Feature Article - October 2007
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Food For Thought

Simple Menu Changes for Special Diets

By Stacy St. Clair



Just do it

If your concessions make the effort to provide options for special dietary needs, it's important to take the time to educate employees about the menu. For example, teach them the difference between a vegetarian item and a vegan one. Make sure they know a bunless hot dog should be a fresh wiener taken off the rollers and not plucked from a bun and handled to a gluten-averse customer.

"It helps when the staff is educated," Jennings said. "We have the problem at many concessions that when we ask if something is gluten-free, the person working says 'yes' because it's not listed in the ingredients. Well, gluten is never going to be listed in the ingredients."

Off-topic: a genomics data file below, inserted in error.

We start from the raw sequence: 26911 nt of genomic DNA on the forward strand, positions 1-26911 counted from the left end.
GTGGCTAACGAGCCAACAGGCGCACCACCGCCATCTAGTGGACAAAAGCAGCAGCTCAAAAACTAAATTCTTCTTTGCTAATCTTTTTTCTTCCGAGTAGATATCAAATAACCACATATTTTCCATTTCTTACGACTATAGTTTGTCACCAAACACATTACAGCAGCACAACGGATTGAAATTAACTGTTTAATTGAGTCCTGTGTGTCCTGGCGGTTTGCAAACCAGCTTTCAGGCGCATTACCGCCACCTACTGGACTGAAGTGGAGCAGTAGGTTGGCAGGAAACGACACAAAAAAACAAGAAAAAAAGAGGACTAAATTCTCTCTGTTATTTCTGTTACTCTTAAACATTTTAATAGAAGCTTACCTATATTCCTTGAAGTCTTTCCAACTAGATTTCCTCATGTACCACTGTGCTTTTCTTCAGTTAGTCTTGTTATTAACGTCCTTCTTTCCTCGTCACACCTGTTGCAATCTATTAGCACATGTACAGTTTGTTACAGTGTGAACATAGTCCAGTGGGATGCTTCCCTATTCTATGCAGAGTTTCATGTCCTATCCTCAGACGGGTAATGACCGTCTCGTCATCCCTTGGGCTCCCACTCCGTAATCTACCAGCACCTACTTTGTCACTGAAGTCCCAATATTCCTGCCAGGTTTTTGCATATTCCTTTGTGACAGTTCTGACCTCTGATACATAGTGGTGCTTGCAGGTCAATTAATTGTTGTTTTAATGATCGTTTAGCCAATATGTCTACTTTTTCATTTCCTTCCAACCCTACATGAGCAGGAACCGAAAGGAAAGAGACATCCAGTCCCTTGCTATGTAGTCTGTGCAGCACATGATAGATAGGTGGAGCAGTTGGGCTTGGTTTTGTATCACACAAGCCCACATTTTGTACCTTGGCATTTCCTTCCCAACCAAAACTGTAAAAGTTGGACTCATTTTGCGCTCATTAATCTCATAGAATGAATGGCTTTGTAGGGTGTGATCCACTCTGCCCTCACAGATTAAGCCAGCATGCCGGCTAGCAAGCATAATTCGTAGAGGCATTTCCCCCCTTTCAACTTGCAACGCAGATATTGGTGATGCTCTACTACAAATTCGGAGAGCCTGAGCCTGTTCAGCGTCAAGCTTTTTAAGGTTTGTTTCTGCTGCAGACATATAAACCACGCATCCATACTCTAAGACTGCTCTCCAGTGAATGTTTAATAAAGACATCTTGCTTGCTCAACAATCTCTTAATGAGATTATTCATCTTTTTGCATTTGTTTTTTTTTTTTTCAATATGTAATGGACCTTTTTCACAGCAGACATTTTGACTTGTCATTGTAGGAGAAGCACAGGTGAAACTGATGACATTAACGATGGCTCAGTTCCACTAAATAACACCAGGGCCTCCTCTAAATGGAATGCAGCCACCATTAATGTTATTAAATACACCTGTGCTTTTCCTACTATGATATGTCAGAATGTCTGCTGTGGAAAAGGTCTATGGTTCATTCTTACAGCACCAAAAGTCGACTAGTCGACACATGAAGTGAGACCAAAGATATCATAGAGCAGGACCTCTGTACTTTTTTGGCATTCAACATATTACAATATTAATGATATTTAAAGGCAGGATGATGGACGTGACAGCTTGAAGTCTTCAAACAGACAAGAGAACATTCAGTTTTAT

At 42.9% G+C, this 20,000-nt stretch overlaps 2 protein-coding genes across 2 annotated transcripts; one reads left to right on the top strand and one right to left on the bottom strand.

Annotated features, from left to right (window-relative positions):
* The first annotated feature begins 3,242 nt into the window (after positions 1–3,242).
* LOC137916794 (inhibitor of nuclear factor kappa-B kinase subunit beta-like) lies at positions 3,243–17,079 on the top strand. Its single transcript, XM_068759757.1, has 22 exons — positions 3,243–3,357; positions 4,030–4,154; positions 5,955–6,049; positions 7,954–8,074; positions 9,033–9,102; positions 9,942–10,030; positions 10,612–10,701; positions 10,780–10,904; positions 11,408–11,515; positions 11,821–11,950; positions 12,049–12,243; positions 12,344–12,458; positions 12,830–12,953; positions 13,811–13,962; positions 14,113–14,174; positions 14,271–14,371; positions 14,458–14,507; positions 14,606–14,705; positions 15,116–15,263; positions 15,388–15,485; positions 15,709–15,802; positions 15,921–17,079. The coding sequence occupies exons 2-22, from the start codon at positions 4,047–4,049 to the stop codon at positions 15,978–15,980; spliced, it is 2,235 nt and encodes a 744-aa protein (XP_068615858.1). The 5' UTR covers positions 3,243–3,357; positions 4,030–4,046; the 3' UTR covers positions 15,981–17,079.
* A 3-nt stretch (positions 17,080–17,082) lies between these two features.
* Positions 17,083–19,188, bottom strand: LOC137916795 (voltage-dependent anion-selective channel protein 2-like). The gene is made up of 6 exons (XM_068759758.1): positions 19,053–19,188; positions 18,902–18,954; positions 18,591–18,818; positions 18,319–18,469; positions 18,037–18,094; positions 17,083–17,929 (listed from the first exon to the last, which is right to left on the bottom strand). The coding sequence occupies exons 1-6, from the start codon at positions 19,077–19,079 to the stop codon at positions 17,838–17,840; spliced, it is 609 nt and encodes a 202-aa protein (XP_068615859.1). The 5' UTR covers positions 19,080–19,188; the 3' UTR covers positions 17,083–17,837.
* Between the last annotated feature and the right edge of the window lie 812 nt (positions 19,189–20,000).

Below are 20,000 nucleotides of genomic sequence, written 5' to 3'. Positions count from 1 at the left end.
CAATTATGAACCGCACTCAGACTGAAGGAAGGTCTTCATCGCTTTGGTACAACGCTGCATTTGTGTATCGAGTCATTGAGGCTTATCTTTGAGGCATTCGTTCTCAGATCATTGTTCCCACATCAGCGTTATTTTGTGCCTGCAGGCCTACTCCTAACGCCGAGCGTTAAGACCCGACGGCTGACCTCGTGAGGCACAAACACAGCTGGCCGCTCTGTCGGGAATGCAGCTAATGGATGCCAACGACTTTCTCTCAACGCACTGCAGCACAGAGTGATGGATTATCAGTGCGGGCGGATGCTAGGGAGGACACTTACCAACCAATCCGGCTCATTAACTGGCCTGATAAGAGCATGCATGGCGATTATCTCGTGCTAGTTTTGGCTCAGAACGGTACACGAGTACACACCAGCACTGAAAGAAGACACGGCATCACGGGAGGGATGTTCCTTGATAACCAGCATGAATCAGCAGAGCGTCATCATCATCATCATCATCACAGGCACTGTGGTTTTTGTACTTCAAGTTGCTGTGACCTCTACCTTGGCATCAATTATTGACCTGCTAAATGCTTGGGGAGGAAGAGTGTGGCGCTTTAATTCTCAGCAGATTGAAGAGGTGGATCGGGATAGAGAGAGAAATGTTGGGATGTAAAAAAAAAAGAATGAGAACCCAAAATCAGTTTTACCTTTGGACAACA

Accommodating concession stands also should publicize their diet-friendly menu options and nutritional information on their Web sites whenever possible. National restaurant chains now do this as a way of drawing customers and sparking an interest in their menus. The trend has proven extremely successful, proving to customers that they can grab a bite outside their own kitchens and still meet their dietary needs.

It's also helpful to have menus on-site with all the myriad fat-free, kosher, gluten-free, low-carb and vegetarian options clearly marked. This will help patrons unfamiliar with your selections figure out which items will work best for them.

"The concession stands just need to provide the information, " Schluckebier said. "We will be responsible for the diet."